Biden’s reelection would have the opposite effect, instilling stability in the short run and uncertainty in the long run. In the aftermath of the Biden-Xi summit in San Francisco last November, the U.S. Administration made it clear that the outcome of the differences between Beijing and Taipei is less important to Washington than whether they are recomposed peacefully. This message reveals, among other things, the overload of security challenges faced by the U.S., and foreshadows a policy that aims, especially in the short term, to avoid uncontrolled escalations. On the other hand, this same stance would signal to Beijing an unwillingness to take risks in defending Taiwanese autonomy and could fuel a more aggressive strategic posture by China.

The semantic paradox

Behind these variables stands a peculiar, perhaps unique feature of the Taiwanese dossier. Unlike other territorial disputes, sometimes stuck on longstanding points of substance or rekindled by sudden spikes in tension, the ‘governance regime’ of the Taiwan issue, namely the One China Policy, is a semantic compromise. In other words, cross-strait strategic stability is guaranteed, to date, by the parties’ commitment not to resolve the substance of the dispute. This circumstance contributes to a permanent structural tension that, fueled by the shadow of a potential open war between the world’s two superpowers, is bound to affect all sides of China-U.S. relations. The elephant in the room can never be removed, right up to Beijing’s peaceful and accepted absorption of Taiwan or the even more remote prospect of the renunciation of this objective. Given the very slim chances of either of these scenarios materializing in the near future, the most immediate risk is that of an escalation by miscalculation. To date, this risk has been governed by a cocktail of deterrence and communication whose long-term reliability is difficult to predict. The key events coming our way in 2024 could alter this balance and should prompt caution.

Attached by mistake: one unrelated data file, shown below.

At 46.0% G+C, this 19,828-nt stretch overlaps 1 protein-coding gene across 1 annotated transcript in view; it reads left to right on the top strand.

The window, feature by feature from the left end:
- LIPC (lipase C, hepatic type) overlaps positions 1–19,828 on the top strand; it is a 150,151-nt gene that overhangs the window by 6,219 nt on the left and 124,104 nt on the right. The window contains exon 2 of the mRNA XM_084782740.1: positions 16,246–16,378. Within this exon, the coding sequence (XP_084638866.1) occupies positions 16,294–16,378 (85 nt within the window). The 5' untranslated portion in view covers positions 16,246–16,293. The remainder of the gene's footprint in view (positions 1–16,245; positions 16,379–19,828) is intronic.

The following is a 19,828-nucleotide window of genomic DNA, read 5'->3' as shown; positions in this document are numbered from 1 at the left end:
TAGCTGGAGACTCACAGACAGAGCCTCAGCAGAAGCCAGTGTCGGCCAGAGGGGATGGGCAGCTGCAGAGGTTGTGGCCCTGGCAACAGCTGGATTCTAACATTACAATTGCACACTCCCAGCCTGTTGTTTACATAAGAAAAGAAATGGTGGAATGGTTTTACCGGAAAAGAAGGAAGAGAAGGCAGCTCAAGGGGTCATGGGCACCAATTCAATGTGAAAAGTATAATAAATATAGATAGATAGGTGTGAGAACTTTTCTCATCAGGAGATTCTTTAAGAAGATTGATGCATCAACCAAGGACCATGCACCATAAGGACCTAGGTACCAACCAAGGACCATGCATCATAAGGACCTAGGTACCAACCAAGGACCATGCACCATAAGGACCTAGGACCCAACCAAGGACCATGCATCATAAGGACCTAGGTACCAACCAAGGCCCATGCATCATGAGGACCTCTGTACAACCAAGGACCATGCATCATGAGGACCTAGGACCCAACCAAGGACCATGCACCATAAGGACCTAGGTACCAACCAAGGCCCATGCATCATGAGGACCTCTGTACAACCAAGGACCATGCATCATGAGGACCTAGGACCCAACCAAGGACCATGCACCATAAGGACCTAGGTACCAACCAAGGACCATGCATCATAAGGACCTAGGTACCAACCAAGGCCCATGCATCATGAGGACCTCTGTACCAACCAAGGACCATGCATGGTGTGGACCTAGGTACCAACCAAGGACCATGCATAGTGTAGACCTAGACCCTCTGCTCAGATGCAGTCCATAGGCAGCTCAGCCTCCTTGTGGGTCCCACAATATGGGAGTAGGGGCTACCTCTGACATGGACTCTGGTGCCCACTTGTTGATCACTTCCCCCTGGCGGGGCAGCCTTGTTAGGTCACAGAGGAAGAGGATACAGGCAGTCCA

Especially in Europe, the attention given to the dossier is less than proportional to its importance. In a strictly security perspective, the Old continent is still substantially absent from the Taiwanese equation. In fact, despite timid attempts to signal an increasing attention to the Indo-Pacific, through largely declaratory instruments such as the Strategic Compass, or NATO’s wishful and comprehensibly feeble attempts to look beyond Ukraine, the Old continent’s aloofness from Taiwan is a memento of the shortness of its strategic reach.

And yet, while a military crisis in the Taiwan Strait is neither imminent nor likely, the seriousness of its potential political and economic consequences should be a stark reminder for Europe of the urgency to build a collective strategic identity.

The Transatlantic Security Initiative, in the Scowcroft Center for Strategy and Security, shapes and influences the debate on the greatest security challenges facing the North Atlantic Alliance and its key partners.